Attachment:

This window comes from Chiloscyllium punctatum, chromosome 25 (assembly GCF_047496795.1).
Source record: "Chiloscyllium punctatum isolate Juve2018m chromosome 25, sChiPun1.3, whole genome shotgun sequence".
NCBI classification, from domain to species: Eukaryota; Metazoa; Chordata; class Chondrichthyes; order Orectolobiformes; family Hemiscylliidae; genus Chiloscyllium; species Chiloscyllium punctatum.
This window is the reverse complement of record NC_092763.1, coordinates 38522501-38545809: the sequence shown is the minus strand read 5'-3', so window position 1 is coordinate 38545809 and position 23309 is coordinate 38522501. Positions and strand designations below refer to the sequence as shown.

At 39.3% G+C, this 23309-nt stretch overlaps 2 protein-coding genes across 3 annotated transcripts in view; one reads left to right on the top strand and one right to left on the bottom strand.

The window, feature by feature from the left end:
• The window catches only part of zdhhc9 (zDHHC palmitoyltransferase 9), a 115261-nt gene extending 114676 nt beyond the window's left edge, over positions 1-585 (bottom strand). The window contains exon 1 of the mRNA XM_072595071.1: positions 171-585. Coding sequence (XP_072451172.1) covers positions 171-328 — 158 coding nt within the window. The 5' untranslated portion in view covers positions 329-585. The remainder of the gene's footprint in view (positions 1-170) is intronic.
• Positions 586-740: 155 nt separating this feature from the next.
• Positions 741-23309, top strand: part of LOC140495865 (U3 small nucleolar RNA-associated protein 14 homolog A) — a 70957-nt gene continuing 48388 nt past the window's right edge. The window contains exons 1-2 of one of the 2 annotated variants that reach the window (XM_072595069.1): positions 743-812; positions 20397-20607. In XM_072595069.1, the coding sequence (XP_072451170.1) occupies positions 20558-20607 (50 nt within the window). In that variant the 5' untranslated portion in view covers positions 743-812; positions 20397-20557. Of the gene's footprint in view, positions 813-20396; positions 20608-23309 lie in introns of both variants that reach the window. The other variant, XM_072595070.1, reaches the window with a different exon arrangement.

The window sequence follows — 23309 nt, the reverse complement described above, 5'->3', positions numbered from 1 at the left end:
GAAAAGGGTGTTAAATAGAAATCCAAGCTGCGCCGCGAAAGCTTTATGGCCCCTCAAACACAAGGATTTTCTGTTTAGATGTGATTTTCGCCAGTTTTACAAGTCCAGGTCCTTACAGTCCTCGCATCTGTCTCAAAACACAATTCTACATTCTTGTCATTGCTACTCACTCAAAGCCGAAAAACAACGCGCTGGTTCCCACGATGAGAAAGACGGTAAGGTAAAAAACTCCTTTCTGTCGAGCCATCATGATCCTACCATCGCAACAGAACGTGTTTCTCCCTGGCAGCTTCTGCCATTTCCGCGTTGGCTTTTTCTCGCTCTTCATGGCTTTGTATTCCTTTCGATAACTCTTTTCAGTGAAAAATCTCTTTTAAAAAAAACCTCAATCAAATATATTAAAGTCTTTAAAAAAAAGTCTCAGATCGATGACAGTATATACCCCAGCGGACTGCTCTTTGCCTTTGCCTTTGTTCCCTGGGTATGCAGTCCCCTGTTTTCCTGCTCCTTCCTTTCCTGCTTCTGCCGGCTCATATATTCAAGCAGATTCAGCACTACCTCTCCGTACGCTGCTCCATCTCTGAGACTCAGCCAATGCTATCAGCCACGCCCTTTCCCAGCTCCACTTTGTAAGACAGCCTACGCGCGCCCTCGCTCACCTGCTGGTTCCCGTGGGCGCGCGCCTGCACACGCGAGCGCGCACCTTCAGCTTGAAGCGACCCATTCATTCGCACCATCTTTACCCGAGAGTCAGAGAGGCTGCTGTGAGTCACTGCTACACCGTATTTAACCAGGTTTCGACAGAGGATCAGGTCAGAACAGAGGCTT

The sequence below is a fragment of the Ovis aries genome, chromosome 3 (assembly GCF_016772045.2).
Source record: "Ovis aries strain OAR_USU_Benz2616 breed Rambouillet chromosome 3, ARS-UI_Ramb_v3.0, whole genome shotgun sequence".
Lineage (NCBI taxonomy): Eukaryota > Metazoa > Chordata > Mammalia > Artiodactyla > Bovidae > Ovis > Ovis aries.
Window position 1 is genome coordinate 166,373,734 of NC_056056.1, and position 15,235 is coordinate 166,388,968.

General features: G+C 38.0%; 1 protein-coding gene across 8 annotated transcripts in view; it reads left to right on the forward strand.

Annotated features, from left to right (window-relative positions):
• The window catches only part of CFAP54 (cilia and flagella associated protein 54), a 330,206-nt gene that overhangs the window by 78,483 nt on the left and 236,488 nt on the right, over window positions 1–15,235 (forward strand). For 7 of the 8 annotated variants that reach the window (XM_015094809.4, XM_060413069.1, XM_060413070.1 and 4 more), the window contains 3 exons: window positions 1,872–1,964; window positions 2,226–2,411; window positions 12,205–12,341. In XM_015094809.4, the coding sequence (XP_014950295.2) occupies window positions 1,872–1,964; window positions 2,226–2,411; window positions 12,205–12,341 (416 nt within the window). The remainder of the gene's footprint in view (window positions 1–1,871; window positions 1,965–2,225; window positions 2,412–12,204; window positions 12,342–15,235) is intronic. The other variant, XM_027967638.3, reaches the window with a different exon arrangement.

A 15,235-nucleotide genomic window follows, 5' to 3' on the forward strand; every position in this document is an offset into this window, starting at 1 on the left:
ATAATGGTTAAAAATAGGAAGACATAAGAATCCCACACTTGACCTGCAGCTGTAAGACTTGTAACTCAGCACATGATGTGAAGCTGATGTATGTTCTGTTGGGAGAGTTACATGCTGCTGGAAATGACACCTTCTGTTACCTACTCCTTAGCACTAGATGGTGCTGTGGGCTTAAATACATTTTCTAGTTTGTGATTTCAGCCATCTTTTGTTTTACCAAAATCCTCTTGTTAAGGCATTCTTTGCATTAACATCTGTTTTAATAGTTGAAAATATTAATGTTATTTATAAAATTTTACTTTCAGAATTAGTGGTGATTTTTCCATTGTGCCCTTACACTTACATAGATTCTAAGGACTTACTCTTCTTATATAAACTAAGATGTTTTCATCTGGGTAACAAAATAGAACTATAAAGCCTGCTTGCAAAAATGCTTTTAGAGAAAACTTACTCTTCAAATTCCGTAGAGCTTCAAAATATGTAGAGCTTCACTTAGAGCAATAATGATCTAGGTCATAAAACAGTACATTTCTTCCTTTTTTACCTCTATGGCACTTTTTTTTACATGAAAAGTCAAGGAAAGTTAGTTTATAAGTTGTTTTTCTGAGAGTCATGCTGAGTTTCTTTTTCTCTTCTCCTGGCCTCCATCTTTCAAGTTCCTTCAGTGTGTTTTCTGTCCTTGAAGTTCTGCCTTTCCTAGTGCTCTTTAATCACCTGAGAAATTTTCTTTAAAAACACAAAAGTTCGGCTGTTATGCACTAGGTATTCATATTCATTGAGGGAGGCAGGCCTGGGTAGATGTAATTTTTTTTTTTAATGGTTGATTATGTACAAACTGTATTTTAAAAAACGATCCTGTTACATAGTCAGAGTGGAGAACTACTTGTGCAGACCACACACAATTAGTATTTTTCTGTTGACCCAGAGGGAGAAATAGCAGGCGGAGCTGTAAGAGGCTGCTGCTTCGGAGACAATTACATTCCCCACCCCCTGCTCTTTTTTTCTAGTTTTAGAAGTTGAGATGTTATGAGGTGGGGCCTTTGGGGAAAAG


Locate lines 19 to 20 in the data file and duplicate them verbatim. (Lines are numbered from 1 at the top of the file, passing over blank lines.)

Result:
A 15,235-nucleotide genomic window follows, 5' to 3' on the forward strand; every position in this document is an offset into this window, starting at 1 on the left:
ATAATGGTTAAAAATAGGAAGACATAAGAATCCCACACTTGACCTGCAGCTGTAAGACTTGTAACTCAGCACATGATGTGAAGCTGATGTATGTTCTGTTGGGAGAGTTACATGCTGCTGGAAATGACACCTTCTGTTACCTACTCCTTAGCACTAGATGGTGCTGTGGGCTTAAATACATTTTCTAGTTTGTGATTTCAGCCATCTTTTGTTTTACCAAAATCCTCTTGTTAAGGCATTCTTTGCATTAACATCTGTTTTAATAGTTGAAAATATTAATGTTATTTATAAAATTTTACTTTCAGAATTAGTGGTGATTTTTCCATTGTGCCCTTACACTTACATAGATTCTAAGGACTTACTCTTCTTATATAAACTAAGATGTTTTCATCTGGGTAACAAAATAGAACTATAAAGCCTGCTTGCAAAAATGCTTTTAGAGAAAACTTACTCTTCAAATTCCGTAGAGCTTCAAAATATGTAGAGCTTCACTTAGAGCAATAATGATCTAGGTCATAAAACAGTACATTTCTTCCTTTTTTACCTCTATGGCACTTTTTTTTACATGAAAAGTCAAGGAAAGTTAGTTTATAAGTTGTTTTTCTGAGAGTCATGCTGAGTTTCTTTTTCTCTTCTCCTGGCCTCCATCTTTCAAGTTCCTTCAGTGTGTTTTCTGTCCTTGAAGTTCTGCCTTTCCTAGTGCTCTTTAATCACCTGAGAAATTTTCTTTAAAAACACAAAAGTTCGGCTGTTATGCACTAGGTATTCATATTCATTGAGGGAGGCAGGCCTGGGTAGATGTAATTTTTTTTTTTAATGGTTGATTATGTACAAACTGTATTTTAAAAAACGATCCTGTTACATAGTCAGAGTGGAGAACTACTTGTGCAGACCACACACAATTAGTATTTTTCTGTTGACCCAGAGGGAGAAATAGCAGGCGGAGCTGTAAGAGGCTGCTGCTTCGGAGACAATTACATTCCCCACCCCCTGCTCTTTTTTTCTAGTTTTAGAAGTTGAGATGTTATGAGGTGGGGCCTTTGGGGAAAAG